While it would be an exaggeration to describe this afternoon's incredibly subdued performance of KMT as a failure, neither is it anything approaching a success. Athena Kugblenu is an intelligent, purposeful comedian who takes her inability to set the room alight in good stead. Smiling comfortably even as her material is met with silence, she is evidently less interested in pandering to our tastes and sensibilities than in being honest and true to herself. This isn't a confrontational hour of standup, but one which is warm, passionate and, unfortunately, flat.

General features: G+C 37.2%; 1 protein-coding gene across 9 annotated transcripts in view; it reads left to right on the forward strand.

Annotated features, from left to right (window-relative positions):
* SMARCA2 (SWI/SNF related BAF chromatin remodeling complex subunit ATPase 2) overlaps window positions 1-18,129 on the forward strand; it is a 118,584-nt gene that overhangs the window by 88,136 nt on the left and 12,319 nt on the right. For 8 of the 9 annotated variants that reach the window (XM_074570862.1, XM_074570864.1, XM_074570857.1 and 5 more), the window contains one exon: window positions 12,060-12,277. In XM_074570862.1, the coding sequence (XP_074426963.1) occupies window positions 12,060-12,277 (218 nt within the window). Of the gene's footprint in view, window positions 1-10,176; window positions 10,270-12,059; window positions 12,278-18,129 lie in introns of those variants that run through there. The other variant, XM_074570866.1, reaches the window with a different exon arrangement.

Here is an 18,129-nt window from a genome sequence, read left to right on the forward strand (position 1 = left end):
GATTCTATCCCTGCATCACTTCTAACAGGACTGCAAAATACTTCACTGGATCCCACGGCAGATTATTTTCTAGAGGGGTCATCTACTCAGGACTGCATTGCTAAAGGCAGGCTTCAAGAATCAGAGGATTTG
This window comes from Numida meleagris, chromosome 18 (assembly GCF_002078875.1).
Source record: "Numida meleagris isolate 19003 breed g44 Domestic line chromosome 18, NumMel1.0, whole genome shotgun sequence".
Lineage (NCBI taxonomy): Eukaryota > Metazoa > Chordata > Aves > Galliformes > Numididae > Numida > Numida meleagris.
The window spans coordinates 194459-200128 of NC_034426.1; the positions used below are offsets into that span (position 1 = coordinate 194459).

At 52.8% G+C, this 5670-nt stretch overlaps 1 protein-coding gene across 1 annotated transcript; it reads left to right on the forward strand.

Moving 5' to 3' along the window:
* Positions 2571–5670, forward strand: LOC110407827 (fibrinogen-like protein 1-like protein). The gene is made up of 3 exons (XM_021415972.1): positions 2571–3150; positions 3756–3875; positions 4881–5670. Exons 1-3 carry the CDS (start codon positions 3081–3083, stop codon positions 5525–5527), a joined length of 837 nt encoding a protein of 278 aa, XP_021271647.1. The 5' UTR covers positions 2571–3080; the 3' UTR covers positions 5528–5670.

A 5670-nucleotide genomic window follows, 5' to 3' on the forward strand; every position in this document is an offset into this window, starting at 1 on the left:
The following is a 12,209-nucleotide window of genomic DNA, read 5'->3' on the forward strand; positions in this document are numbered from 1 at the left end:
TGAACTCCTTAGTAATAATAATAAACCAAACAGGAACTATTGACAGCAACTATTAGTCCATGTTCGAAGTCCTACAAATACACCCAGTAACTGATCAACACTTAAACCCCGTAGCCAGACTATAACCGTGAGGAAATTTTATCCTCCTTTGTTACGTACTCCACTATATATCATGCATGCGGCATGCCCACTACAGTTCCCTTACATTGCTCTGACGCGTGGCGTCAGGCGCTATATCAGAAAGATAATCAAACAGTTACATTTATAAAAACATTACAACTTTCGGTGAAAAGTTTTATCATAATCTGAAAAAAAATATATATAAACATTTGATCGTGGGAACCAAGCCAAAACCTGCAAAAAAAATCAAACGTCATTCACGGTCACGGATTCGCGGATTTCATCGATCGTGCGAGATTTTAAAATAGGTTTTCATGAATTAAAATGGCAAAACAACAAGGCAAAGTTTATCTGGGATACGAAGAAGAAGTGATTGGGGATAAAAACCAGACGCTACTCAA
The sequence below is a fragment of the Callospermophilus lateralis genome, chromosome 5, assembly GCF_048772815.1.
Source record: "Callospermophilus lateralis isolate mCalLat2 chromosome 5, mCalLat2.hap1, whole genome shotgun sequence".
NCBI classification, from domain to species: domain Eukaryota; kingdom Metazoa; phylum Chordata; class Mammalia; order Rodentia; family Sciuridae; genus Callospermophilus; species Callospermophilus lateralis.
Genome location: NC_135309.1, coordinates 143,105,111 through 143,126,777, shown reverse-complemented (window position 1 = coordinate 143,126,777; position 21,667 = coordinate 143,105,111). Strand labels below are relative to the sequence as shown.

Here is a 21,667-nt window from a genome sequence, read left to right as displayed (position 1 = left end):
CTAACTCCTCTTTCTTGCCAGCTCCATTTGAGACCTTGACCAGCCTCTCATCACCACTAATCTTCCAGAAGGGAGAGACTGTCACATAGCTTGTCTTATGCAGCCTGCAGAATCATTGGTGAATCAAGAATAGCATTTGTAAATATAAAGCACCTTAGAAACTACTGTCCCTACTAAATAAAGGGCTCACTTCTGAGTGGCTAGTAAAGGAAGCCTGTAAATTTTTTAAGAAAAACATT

The comedian addresses issues as pertinent as diminishing public services, British imperialism and white privilege, making points with which the largely left wing Fringe audience already seems to agree. In the context of a mixed bill circuit gig, these routines could doubtless seem brave, challenging and insightful. Here, Kugblenu is preaching to the largely unimpressed choir, her words reduced to little more than a soothing balm.
There's a lot of potential on display here, but it the performer has to rethink her priorities if she's to harness it effectively. KMT—which stands for Kiss My Teeth, a Jamaican expression—is too literal an hour of progressive thought. Were Kugblenu to experiment more with form, her material could really start to soar, or at least surprise us.